Futsal[edit]

ACT Futsal consists of an elite level women’s and men’s league (referred to as the Premier League) plus five men’s divisions broken into regions, three women’s divisions and two mixed divisions. League seasons are run during the spring and summer months with the premier leagues running from September to December each calendar year. All leagues contest a regular season and conclude with a finals series. As of 2017, there are 5,000 registered futsal players in the ACT.[22]

International events[edit]

The ACT hosts an annual international youth tournament named the Kanga Cup. The tournament is organised and run by Capital Football and attracts participants from all over the globe. Matches are played at selected ACT playing districts across Canberra over a two-week period in July.[23]

History[edit]

2000 Olympics
Canberra’s Bruce Stadium was selected as a host venue for men’s and women’s football for the 2000 Sydney Olympics. The ACT hosted five men’s and women’s group matches at Bruce Stadium between 13 September and 20 September 2000 including the Australian women’s national football team (the Matildas). Bruce also hosted one of the women’s semi-finals on 24 September 2000.[24]


2003 OFC Women’s Championship
The 2003 OFC Women's Championship was hosted at McKellar Park between 5 – 13 April 2003. Five nations contested the championship including Australia, New Zealand, Papa New Guinea, Samoa and Cook Islands. The championship doubled as the OFC Women's World Cup Qualifying Tournament for the 2003 FIFA Women's World Cup held in the US.[25]


2015 Asian Cup
Canberra was selected as one of five host cities for the 2015 Asian Cup Finals.[26] Bruce Stadium was selected as the host venue in Canberra with McKellar Park and Deakin Stadium selection as training venues. Gungahlin Enclosed was selected as a back-up training venue in case one of the other two become unavailable.[27] Iraq, North Korea and Qatar all used Canberra has their tournament base while Kuwait based themselves in Queanbeyan just over the border in NSW. Bruce Stadium played host to six group stage matches and one quarter-final match. One AFC representative labelled the Canberra playing surface as the best of the tournament while tickets sales for Canberra doubled budgeted expectations.[28]


Australian National Team matches
The Australian men’s national team (the Socceroos) has played in the ACT four times with the first match in 1996 against Tahiti in the second leg of the 1996 OFC Nations Cup Final and the latest match in 2016 against Kyrgyzstan in a 2018 World Cup qualifier.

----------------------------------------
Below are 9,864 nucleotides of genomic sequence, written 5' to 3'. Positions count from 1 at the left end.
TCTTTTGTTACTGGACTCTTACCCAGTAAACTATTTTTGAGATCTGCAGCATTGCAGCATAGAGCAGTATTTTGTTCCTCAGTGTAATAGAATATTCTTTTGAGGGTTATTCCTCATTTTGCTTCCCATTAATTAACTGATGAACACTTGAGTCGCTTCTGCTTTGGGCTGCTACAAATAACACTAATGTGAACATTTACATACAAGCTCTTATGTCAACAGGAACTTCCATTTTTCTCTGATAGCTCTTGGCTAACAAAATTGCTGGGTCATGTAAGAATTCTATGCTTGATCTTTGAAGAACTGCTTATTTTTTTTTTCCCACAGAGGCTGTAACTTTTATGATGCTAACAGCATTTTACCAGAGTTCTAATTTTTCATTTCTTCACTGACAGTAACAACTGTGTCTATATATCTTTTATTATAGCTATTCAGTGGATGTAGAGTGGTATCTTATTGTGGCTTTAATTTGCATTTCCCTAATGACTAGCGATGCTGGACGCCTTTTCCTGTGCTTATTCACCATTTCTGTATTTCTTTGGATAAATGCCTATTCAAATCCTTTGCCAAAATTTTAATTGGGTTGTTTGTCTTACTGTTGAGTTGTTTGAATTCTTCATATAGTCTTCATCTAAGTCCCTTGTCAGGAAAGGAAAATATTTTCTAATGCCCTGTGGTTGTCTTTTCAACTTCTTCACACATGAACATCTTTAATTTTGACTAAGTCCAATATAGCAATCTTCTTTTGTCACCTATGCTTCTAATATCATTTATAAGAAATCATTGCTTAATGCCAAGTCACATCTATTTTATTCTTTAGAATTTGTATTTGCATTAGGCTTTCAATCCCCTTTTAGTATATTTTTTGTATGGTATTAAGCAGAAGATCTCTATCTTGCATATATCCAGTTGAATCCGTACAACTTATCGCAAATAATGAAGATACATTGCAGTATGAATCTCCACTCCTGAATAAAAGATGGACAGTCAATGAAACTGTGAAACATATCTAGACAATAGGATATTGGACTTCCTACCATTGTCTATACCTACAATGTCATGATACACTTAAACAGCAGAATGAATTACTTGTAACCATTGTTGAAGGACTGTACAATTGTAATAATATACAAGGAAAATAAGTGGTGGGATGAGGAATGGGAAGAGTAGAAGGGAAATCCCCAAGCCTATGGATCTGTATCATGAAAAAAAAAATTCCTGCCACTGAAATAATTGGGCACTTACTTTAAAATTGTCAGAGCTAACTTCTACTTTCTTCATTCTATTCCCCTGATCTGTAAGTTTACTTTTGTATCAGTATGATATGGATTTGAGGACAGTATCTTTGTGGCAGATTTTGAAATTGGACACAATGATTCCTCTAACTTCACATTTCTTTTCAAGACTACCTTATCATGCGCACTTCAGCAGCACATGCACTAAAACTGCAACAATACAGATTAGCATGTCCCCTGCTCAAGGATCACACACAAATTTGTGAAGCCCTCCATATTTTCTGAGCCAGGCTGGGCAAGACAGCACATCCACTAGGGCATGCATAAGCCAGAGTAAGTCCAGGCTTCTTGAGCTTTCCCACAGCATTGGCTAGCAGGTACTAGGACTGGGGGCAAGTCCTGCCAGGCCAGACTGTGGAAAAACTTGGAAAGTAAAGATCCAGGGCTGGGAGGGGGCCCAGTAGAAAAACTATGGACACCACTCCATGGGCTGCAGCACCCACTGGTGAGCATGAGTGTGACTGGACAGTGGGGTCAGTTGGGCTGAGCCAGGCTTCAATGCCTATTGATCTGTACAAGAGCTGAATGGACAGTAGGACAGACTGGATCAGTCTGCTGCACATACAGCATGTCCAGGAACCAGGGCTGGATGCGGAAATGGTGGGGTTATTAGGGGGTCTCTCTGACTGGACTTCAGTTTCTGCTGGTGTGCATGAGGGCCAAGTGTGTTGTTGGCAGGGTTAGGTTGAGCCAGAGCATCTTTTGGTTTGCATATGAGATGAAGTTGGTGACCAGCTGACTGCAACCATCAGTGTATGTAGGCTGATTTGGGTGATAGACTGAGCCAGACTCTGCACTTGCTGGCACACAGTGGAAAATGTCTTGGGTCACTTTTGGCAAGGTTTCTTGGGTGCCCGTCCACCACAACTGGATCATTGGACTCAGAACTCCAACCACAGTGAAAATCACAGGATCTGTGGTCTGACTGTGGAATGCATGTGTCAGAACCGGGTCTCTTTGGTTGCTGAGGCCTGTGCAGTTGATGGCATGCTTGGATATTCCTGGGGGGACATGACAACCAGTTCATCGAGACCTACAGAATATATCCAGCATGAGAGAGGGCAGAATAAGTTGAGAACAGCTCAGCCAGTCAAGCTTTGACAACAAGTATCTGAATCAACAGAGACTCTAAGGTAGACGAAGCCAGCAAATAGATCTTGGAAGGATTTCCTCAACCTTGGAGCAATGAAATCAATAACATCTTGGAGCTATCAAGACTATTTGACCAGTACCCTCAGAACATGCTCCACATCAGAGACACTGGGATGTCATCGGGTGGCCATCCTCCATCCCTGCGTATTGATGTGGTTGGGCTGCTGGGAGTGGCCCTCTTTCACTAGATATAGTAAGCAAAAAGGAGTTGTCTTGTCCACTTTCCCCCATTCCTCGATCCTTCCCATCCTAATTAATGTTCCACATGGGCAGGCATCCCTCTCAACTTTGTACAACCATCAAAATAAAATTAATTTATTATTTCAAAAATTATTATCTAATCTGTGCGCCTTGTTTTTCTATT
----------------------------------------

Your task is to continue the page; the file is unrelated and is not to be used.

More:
Interstate competition[edit]

Inter-connection with NSW clubs and competitions

During the history of football in the ACT there has been frequent inter-connection with NSW. The following points detail this connection history:[33][18]

  • 1924, ACT Scottish community club, Burns Club, established Burns Football Club, which toured around country NSW and Sydney, playing matches over a two year period.
  • 1931, with the Great Depression gripping the ACT and the nation, the Federal Capital Territory Soccer Football Association and its five member clubs ceased competition with the only football in the capital territory being played between Canberra and cross-border rivals Queanbeyan.
  • 1934, following the collapse of the Federal Monaro District Soccer Association and the football league in the ACT, the only club to remain was NSW based Gundaroo (formed 1933). Gundaroo took on the leftover Canberra players and contested matches against Goulburn and Marulan.
  • End of 1940's, World War II stopped all but travelling serviceman football matches in the ACT until a team called Wanderers was formed and contested matches in Goulburn and Sydney. The team attracted strong crowds and was the catalyst for re-developing the game in Canberra.
  • 1950's, new Canberra based clubs started to be established on the back of new post-war migrant communities in the ACT, by 1954 these clubs including Roma, Olympic, Hungaria and Croatia were attracting strong crowds of 2,000 people and were also competing in the Sydney-based Robertson Cup.
  • 1960's, the newly established ACT Soccer Association looked to expand the ACT football league by inviting NSW sides from surrounding Wagga, Griffith and Queanbeyan (Inter Monaro and Makedonia) regions.
  • 1978, ACT Premier League club, Inter Monaro, then ACT champions and premieres, switched from the ACT Premier League to NSW. The Queanbeyan based club competed in the NSW top flight between 1978 till 1985 and again between 1987 till 1990 with a two year gap in the middle spent in the NSL. Monaro won the NSW Division One premiership in 1984 and the finals series championship in 1979.[34][35]
  • 1987, after losing its NSL spot post the restructure, Canberra City rebranded as Canberra City Griffins and spent one season in the NSW Premier League where it finished runner-up in the league to Wollongong City by two points while the club also lost the finals series grand final to the same opposition 1-2. Canberra City then withdrew from the league and moved to the ACT Premier League from 1988 onward.[36]
  • 1988, Croatia Deakin left the ACT Premier League to compete in the NSW Premier League under the name Canberra Croatia. Canberra Croatia would compete in the NSW Premier League for seven years before returning to the ACT Premier League in 1995. During this time Canberra Croatia won the Waratah Cup in 1990, lost the cup final in 1992, finished league runner-up in 1989 and 1990 and lost three consecutive league grand-finals between 1989-1991.